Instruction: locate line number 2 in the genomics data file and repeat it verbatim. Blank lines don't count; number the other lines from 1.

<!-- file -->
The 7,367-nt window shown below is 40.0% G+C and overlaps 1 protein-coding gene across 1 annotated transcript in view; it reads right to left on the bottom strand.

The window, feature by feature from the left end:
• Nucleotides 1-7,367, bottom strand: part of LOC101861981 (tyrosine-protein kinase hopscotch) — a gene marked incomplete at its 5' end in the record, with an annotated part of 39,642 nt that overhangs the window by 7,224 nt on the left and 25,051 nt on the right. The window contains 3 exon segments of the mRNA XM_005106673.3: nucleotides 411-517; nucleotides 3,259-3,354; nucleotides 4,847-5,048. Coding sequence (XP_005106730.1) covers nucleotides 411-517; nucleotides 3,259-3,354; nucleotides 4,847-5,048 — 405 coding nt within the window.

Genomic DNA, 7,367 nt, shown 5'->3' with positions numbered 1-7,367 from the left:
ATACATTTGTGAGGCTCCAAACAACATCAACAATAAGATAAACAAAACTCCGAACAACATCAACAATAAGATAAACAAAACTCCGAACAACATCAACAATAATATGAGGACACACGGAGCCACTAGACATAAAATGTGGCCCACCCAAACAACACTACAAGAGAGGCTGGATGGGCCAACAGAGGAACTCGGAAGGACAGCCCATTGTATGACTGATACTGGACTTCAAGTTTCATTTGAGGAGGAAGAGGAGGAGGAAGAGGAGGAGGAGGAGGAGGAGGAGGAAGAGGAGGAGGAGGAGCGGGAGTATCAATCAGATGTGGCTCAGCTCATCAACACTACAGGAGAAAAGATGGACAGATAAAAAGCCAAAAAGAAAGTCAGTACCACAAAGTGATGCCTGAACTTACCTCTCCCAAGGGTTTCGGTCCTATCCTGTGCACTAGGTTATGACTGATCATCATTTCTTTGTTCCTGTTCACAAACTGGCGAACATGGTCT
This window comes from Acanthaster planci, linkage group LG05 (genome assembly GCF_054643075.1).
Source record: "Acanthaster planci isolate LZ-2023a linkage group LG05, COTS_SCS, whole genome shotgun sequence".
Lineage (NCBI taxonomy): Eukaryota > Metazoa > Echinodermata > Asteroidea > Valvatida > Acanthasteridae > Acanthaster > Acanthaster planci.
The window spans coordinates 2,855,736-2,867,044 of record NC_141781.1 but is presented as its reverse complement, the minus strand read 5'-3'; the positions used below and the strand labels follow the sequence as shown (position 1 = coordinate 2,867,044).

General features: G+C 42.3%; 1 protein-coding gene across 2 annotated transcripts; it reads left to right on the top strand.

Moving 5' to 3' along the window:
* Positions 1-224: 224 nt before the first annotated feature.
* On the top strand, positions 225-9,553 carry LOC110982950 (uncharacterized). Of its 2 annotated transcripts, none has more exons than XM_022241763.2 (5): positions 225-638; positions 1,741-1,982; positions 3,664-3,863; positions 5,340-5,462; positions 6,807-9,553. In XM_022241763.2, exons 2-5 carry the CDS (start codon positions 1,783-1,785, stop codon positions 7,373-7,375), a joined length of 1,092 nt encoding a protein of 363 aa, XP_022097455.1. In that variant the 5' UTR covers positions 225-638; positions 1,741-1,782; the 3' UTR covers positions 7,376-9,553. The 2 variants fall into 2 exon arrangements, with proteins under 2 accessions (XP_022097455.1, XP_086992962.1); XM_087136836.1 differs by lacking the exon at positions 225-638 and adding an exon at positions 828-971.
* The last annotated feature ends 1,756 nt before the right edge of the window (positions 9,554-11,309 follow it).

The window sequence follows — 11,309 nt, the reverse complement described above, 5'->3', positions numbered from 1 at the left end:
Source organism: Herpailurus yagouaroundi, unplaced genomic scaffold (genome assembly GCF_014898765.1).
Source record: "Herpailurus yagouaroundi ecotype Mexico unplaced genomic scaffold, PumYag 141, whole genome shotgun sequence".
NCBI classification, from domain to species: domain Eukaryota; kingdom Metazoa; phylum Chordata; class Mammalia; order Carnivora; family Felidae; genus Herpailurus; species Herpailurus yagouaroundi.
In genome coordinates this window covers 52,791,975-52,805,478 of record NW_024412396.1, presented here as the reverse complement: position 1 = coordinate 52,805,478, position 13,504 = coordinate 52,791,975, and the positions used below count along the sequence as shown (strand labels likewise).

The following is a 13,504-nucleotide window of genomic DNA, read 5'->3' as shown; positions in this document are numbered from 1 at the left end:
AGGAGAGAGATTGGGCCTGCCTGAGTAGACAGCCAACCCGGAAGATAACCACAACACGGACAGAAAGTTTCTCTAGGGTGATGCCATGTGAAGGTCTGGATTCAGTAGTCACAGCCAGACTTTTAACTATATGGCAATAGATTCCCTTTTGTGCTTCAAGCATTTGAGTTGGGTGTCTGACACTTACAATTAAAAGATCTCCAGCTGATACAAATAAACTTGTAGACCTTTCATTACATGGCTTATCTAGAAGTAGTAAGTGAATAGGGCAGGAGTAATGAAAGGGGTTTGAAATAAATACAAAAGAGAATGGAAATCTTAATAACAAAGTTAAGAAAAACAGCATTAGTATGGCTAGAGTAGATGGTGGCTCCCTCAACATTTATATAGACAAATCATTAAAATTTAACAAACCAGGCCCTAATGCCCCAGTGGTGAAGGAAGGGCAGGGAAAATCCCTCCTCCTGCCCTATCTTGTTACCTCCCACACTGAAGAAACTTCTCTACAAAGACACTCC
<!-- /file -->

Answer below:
The window, feature by feature from the left end: